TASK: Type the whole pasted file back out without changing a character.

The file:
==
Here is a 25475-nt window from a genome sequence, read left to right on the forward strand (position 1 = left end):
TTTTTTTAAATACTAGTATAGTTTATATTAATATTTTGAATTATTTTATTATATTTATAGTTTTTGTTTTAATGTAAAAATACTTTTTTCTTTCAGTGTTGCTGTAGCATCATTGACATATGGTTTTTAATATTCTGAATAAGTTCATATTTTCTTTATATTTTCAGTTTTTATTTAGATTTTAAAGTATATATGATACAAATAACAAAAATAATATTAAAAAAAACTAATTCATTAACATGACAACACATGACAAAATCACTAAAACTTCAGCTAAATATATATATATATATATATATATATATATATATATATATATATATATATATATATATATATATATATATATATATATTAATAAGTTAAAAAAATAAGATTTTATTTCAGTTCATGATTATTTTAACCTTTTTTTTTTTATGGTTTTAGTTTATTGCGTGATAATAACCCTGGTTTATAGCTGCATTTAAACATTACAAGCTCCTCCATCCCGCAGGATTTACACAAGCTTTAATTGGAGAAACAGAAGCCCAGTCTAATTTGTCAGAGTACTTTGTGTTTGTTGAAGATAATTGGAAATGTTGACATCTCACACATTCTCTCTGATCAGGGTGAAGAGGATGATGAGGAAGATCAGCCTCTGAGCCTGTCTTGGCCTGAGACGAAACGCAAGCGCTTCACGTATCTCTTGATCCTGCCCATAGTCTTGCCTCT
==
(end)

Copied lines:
Here is a 25475-nt window from a genome sequence, read left to right on the forward strand (position 1 = left end):
TTTTTTTAAATACTAGTATAGTTTATATTAATATTTTGAATTATTTTATTATATTTATAGTTTTTGTTTTAATGTAAAAATACTTTTTTCTTTCAGTGTTGCTGTAGCATCATTGACATATGGTTTTTAATATTCTGAATAAGTTCATATTTTCTTTATATTTTCAGTTTTTATTTAGATTTTAAAGTATATATGATACAAATAACAAAAATAATATTAAAAAAAACTAATTCATTAACATGACAACACATGACAAAATCACTAAAACTTCAGCTAAATATATATATATATATATATATATATATATATATATATATATATATATATATATATATATATATATATATATATATATTAATAAGTTAAAAAAATAAGATTTTATTTCAGTTCATGATTATTTTAACCTTTTTTTTTTTATGGTTTTAGTTTATTGCGTGATAATAACCCTGGTTTATAGCTGCATTTAAACATTACAAGCTCCTCCATCCCGCAGGATTTACACAAGCTTTAATTGGAGAAACAGAAGCCCAGTCTAATTTGTCAGAGTACTTTGTGTTTGTTGAAGATAATTGGAAATGTTGACATCTCACACATTCTCTCTGATCAGGGTGAAGAGGATGATGAGGAAGATCAGCCTCTGAGCCTGTCTTGGCCTGAGACGAAACGCAAGCGCTTCACGTATCTCTTGATCCTGCCCATAGTCTTGCCTCT